Indian-American scientist develops arsenic-resistant Bt rice

May 8th, 2008 - 2:42 pm ICT by admin  

A file-photo of University of Massachusetts

Washington, May 8 (IANS) The presence of arsenic in the soil in parts of eastern India and Bangladesh has adversely affected rice production, as also the health of people who eat the contaminated rice. Scientists now claim to have a solution to the problem: genetically engineered rice plants that resist intake of the toxin.

Already more than 300,000 people in West Bengal and Bangladesh have developed cancer by drinking contaminated water and eating contaminated rice, said Om Parkash of the University of Massachusetts, who has genetically engineered rice plants that block arsenic intake.

“By increasing the activity of certain genes, we can create strains of rice highly resistant to arsenic and other toxic metals,” said Parkash, a plant, soil and insect scientist.

“Rice plants modified in this way accumulate several-fold less arsenic in their above-ground tissues, and produce six to seven times more biomass, making the rice safer to eat and more productive.”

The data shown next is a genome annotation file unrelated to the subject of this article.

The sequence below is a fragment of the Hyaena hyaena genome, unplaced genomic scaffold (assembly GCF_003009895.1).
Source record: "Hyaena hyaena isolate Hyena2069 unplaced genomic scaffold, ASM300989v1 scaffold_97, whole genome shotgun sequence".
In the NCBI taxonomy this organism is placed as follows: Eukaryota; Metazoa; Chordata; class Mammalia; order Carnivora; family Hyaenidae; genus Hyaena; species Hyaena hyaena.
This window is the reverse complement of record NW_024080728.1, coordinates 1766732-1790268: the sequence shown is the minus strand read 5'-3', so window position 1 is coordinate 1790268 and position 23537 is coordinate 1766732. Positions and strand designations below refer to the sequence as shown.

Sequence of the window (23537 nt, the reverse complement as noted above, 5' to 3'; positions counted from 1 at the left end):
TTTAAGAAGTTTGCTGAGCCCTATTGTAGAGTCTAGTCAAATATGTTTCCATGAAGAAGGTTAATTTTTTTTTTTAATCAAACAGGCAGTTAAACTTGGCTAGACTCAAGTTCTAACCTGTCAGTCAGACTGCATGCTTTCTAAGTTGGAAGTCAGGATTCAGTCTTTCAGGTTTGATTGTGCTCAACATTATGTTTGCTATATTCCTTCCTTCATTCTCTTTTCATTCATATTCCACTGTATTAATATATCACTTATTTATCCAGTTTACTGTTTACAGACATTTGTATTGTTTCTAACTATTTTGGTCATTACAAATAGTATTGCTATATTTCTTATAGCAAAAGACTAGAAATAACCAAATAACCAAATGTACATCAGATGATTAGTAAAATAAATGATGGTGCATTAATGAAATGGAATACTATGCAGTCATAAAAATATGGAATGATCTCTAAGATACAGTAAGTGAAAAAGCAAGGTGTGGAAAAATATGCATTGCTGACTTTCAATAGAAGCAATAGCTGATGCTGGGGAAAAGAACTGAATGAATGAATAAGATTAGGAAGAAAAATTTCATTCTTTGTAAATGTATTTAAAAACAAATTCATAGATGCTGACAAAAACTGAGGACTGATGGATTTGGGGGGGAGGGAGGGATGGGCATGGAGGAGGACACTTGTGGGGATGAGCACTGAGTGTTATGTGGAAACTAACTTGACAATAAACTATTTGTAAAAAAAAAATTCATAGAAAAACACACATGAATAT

This could help alleviate the current worldwide rice shortage, added Prakash.

More than 80 percent of the world’s population depends on rice as a staple food.

Deep tube wells installed to provide drinking water in Bangladesh and other countries are supplying water with naturally occurring levels of arsenic that greatly exceed safe limits.

Groundwater is then being used to irrigate rice paddies, and this irrigation is causing a build-up of arsenic in topsoil that is toxic to the rice plants, reducing the amount of rice that can be produced in a given area.

Arsenic is also present in the rice straw used as animal fodder, causing arsenic to enter the food chain in dairy products and meat, and affecting the health of animals.

“The World Health Organisation has dubbed this one of the major environmental disasters in human history,” Prakash said.

Parkash is currently working with the UMass Amherst Office of Commercial Ventures and Intellectual Property and several interested companies to bring this technology to market.

“Basically, the companies will use our gene constructs in new or existing rice lines, producing hybrid rice that will go through the cultivation and seed production stage,” he said.

“Then the new strains of rice will be commercialised and brought to market.”

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